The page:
A major travel website  announced this week that it will no longer  sell tickets to attractions where travelers interact with wild animals or endangered species held in captivity. 

The website, TripAdvisor, which reaches 350 million unique visitors per month, canned hundreds of activities such as elephant rides, swimming-with-dolphin experiences, and more. The decision was the first of its kind by a travel booking site and, according to an article in the New York Times, followed months of fact-finding with advocacy groups such as People for the Ethical Treatment of Animals, Association of Zoos and Aquariums, and Global Wildlife Conservation. 

Viator, which serves as the booking site for TripAdvisor, also will stop selling tickets to these attractions. 

The move comes at a time when travelers are pressuring tourism operators to act more ethically—especially when it comes to animals. Just last week, for instance, Sea World announced plans for new killer whale shows that focus more on education instead of entertainment—a direct response to backlash from issues raised in the documentary Blackfish

Last summer, public opinion against trophy hunting reached a fever pitch when an American dentist paid an outfitter $55,000 for the chance to hunt and kill Cecil the lion, Zimbabwe’s most famous cat. 

In conjunction with TripAdvisor/Viator announcement, TripAdvisor also announced the creation of a wildlife tourism education portal. The portal will exist alongside the site’s main booking engine and inform users about animal welfare issues with numerous points of view from a variety of animal protection organizations, including Oxford University’s Wildlife Conservation Research Unit (WCRU).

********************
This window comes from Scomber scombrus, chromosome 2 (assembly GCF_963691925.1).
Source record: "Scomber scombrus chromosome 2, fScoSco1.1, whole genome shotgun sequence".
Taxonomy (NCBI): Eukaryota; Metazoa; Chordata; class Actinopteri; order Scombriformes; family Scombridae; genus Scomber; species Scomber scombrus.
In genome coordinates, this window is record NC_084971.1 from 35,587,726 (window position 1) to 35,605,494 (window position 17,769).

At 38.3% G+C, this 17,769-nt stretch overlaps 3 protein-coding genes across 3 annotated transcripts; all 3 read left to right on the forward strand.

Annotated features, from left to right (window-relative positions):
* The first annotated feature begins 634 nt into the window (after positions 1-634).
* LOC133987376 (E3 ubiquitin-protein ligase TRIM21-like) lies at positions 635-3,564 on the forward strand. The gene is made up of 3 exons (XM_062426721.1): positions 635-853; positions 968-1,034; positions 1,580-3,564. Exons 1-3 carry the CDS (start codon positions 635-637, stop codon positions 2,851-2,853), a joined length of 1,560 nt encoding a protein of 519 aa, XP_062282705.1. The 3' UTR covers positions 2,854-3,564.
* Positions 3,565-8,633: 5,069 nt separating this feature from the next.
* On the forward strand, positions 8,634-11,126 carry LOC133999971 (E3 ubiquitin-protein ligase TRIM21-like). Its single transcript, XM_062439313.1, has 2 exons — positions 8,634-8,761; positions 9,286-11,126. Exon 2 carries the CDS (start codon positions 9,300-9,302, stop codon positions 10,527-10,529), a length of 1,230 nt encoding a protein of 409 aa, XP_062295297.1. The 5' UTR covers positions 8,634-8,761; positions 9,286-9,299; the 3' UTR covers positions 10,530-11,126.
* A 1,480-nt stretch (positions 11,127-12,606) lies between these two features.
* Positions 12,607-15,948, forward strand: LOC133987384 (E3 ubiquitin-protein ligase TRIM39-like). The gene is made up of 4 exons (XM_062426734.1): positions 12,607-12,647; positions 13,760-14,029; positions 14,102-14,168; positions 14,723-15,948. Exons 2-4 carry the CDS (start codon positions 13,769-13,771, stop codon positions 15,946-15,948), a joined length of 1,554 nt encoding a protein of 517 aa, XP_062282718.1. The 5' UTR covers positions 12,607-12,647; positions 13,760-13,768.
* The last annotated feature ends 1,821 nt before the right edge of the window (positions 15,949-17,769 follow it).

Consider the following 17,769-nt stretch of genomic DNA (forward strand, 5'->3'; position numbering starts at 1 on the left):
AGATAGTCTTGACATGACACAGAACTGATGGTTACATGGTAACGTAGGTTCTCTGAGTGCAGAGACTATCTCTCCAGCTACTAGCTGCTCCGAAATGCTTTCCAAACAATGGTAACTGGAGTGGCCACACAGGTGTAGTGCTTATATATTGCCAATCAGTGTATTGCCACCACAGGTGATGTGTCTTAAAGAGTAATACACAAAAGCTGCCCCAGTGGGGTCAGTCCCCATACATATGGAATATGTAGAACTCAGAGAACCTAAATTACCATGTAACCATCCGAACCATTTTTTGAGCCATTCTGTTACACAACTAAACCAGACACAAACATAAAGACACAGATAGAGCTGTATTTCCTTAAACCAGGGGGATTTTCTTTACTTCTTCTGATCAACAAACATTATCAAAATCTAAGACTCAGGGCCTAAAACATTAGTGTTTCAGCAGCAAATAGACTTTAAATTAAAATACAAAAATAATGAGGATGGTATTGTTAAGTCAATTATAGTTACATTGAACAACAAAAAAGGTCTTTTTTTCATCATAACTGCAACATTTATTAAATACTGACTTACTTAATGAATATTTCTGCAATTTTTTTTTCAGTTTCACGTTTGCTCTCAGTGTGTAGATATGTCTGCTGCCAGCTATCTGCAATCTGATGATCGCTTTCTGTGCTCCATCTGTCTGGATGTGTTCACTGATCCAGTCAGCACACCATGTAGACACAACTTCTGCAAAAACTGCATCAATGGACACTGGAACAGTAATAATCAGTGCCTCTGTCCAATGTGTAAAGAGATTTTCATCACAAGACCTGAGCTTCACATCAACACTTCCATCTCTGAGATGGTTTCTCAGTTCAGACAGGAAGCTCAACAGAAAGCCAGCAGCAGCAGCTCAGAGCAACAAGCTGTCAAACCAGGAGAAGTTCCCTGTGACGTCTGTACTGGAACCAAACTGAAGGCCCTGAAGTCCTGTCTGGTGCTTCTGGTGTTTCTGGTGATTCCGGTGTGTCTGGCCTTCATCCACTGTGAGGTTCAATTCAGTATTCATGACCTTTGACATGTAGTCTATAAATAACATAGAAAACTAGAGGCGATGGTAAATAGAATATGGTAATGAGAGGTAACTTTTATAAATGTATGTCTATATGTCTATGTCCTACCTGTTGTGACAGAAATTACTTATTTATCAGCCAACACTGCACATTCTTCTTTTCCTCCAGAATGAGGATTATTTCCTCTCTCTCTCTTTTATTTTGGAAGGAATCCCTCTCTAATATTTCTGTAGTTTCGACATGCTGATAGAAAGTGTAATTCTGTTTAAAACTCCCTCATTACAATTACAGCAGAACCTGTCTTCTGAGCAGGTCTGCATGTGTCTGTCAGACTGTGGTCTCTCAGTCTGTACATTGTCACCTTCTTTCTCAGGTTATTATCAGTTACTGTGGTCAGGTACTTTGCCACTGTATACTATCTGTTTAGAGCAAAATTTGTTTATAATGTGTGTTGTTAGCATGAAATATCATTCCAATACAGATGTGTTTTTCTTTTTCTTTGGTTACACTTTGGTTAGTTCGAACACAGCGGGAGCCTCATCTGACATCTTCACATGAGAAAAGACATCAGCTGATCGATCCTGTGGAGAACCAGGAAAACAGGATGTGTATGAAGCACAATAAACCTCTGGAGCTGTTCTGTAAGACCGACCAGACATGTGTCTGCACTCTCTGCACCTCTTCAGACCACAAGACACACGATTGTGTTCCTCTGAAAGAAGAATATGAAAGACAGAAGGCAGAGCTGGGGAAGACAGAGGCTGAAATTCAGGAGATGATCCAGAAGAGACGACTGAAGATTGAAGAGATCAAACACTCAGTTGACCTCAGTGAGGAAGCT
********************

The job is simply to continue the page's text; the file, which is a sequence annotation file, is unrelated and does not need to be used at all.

In many ways, this research group prompted the changes from the beginning. Last year, in a comprehensive academic study on wildlife tourism, the WCRU found that between 2 million and 4 million tourists per year pay to visit attractions that are considered harmful to animal welfare and that a large majority of reviews for such attractions on TripAdvisor and other sites failed to mention animal welfare concerns. 

Moving forward, all animal attractions—even those that will no longer be bookable—will remain on TripAdvisor in the review section, so long as they follow standard listing protocols and procedures. Under the new approach, all animal attractions will be marked with a paw icon that will link to the education portal. 

TripAdvisor’s new policy also includes many exemptions, including feeding programs where visitors are under the supervision of zoo or wildlife officials, children’s petting zoos with domestic animals, and voluntourism programs that revolve around volunteer/animal interactions.

Only some of these changes will happen overnight. According to the New York Times article, TripAdvisor will stop selling tickets to some attractions immediately, but won’t implement all policy changes (or the education portal) completely until early 2017. TripAdvisor noted there also will be an appeals process for affected attractions that want the chance to prove they are operating within the new policy. Details of that process are still being solidified.

 Matt Villano is a freelance writer and editor based in Healdsburg, California. In nearly 20 years as a full-time freelancer, he has covered travel for publications including TIME, the Wall Street Journal, the New York Times, Sunset, Backpacker, Entrepreneur, and more. He contributes to the Expedia Viewfinder blog and writes a monthly food column for Islands magazine. Villano also serves on the board of the Family Travel Association and blogs about family travel at Wandering Pod. Learn more about him at Whalehead.com.